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Periodic Fasting

by | Jun 8, 2020 | FASTING METHODS

The Big Idea of Periodic Fasting


Our bodies did not evolve to eat all day every day and periodic breaks from eating allows the body to function better

The idea to fast for a longer period of time is not a new one–Christians, Muslims, and many other religious groups have observed periodic fasting for millennia. This practice originated as a means of spiritual purification, but mounting research shows that periodic fasting is generally healthy and that it can be used for weight loss, cardiovascular health, and longevity.

The longest-lived populations are associated with some form of periodic fasting: namely the Ikarians, whose island is also called ‘the place where people forget to die’, the Seventh Day Adventists in the Loma Linda area, and the Mormons of Salt Lake.

What is Periodic Fasting

 Periodic fasting is fasting periodically – not daily. The term ‘periodic fasting’ is often confused with ‘intermittent fasting’, but the two are mostly separate concepts.

Periodic fasting is larger in scope than intermittent fasts and it usually occurs on a weekly, monthly, or yearly scale. (Think: Ramadan, Lent.) Intermittent fasts are more about the daily balance of eating and fasting.

The most common periodic fasts can involve total or partial abstinence from food, and they include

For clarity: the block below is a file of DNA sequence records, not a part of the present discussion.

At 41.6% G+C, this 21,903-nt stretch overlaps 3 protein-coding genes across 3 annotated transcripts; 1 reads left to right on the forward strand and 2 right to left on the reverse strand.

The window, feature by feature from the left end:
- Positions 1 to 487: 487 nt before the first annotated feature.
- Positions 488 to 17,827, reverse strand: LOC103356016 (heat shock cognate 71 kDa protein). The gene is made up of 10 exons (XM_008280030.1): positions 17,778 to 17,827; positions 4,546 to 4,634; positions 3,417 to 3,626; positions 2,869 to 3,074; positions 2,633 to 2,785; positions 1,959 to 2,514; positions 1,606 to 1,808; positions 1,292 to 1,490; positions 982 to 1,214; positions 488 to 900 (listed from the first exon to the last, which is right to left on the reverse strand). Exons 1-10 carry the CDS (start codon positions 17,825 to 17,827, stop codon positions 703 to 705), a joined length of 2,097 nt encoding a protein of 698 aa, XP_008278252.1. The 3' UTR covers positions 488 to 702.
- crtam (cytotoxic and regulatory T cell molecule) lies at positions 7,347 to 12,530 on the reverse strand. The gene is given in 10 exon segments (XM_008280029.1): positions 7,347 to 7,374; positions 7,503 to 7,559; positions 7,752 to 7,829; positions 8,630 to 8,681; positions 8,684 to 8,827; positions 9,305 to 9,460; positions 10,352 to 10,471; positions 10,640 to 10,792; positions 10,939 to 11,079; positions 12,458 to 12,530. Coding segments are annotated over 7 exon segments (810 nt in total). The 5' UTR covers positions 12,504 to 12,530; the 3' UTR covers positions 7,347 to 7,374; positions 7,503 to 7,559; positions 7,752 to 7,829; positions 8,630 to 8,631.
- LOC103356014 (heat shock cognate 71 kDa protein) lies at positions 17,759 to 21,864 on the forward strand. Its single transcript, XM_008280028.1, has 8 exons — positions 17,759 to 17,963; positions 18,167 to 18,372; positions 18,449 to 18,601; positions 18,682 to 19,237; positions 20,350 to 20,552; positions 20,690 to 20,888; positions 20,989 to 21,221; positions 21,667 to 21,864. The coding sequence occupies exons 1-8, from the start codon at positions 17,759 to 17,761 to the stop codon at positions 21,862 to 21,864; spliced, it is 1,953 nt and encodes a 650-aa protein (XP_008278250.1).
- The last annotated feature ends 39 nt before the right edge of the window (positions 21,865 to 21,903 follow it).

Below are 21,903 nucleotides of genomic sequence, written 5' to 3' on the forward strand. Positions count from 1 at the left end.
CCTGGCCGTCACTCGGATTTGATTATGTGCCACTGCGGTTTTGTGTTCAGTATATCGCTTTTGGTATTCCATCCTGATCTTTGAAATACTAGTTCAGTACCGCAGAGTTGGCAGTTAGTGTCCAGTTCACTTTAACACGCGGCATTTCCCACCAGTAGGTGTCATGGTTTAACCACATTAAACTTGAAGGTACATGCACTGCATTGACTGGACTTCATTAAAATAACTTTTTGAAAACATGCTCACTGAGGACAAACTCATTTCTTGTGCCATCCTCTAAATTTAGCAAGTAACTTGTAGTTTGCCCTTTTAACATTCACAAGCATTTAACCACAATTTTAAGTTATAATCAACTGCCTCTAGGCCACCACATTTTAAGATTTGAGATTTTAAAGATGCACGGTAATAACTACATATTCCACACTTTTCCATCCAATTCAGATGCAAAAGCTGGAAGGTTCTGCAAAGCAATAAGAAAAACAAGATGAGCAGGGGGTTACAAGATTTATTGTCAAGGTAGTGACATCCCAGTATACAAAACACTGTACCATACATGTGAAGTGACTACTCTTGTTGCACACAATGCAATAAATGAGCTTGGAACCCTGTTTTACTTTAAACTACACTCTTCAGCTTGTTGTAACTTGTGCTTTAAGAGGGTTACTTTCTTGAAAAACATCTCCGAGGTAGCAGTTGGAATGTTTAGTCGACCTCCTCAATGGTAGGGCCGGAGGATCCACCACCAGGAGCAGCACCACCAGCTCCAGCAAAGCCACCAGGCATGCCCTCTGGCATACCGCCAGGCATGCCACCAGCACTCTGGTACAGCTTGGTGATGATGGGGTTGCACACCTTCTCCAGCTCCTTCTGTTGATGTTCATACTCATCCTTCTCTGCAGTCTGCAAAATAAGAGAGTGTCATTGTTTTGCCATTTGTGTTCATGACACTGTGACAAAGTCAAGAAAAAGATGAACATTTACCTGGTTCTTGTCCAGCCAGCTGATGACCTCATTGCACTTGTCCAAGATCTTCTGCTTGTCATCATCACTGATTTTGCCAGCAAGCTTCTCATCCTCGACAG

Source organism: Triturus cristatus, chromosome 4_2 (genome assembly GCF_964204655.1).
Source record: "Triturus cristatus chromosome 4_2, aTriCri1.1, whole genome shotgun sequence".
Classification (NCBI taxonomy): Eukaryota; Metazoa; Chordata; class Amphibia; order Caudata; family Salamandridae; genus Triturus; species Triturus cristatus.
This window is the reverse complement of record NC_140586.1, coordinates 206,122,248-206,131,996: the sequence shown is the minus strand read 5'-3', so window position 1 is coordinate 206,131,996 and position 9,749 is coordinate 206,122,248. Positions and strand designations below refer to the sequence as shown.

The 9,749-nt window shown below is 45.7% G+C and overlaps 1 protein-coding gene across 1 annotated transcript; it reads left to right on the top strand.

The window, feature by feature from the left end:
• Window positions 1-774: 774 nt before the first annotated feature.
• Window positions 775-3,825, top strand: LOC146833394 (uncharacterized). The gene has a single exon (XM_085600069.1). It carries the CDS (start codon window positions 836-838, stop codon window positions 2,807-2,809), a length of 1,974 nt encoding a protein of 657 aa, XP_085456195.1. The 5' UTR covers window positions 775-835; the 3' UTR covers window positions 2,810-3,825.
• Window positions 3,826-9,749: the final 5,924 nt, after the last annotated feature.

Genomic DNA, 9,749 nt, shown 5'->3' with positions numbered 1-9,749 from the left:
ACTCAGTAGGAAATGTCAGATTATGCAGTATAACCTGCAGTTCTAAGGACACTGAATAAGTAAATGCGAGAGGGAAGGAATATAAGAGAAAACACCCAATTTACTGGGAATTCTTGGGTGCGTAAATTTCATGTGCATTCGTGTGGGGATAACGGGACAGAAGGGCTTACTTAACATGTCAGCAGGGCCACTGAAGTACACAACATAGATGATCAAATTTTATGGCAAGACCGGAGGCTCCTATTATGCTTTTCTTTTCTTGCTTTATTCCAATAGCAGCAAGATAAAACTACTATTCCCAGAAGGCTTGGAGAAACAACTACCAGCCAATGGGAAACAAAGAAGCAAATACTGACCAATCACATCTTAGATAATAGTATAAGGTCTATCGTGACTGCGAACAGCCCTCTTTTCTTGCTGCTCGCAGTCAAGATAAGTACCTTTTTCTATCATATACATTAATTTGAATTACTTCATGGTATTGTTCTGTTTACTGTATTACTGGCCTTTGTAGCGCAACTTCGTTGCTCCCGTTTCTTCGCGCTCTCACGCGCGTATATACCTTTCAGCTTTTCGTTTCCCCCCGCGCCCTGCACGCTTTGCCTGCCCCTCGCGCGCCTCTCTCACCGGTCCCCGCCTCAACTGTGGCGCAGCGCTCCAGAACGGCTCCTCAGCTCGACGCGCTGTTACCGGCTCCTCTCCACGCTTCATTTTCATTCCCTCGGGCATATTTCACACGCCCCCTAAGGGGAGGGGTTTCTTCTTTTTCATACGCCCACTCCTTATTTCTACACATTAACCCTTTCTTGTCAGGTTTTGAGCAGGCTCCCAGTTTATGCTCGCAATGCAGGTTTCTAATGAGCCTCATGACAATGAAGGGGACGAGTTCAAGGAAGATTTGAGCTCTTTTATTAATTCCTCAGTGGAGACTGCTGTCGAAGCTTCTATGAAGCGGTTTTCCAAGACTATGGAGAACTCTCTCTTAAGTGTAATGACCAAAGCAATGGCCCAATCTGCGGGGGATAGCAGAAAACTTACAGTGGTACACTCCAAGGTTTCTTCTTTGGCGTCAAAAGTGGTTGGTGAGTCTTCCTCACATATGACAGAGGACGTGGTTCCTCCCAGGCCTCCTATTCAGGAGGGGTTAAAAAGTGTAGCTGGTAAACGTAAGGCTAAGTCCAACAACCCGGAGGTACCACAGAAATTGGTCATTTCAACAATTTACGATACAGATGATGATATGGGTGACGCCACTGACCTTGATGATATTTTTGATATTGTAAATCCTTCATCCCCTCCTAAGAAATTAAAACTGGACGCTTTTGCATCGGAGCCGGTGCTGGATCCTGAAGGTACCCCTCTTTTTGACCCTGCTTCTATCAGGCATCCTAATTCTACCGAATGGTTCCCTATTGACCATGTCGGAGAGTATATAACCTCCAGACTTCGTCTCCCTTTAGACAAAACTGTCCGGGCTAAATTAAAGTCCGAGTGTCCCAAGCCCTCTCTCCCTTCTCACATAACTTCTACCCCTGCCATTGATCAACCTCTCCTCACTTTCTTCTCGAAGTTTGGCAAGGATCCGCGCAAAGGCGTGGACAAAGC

• 24-hour fasts
  •  two-day fasts
  • prolonged fasts
  • fasting-mimicking diets
  • and Daniel fasts.

People typically choose periodic fasting as a means for more weight loss or greater health effects than can be achieved through shorter intermittent fasts.

 Benefits of Periodic Fasting

Blood pressure and heart health

Significant blood pressure reductions were observed in a 21-day Daniel Fast involving 43 healthy men and women between 20 and 60 years of age. A population study in Utah reported similar blood pressure enhancement, with hypertension being less frequent in people who fasted compared to non-fasters. These decreases in blood pressure were also seen alongside drops in other risk factors for heart disease, including cholesterol, weight, and diabetes.

Weight loss

Fasting speeds up your body’s metabolism in order to convert fat into energy through the processes of ketosis and gluconeogenesis. Eons of famines and food shortages have adapted humans to live without food for days, weeks, and months – even for over a year, in the longest case of fasting known to science.

Weight loss has been seen in all forms of periodic fasting, including 24-hour fasts, prolonged fasts, and Fasting Mimicking Diets. Scientists believe that some types of periodic fasting have a regulatory effect on the circadian rhythm – which positively impacts metabolism and body composition. But the consensus is that most fasting methods burn fat through calorie deficits.

Relationship with food

Though many believe that fasting would be harmful to those with clinical eating disorders, the research has shown no evidence of that being the case. In fact, most people who’ve tried a periodic fast say that they have a better relationship with food. This is because fasting forces you to question the root of your hunger: is it emotional? out of boredom? or is it actual, factual hunger?

Learning to go without food for longer periods helps you discern what ‘true hunger’ is and helps you to avoid patterns of emotional eating.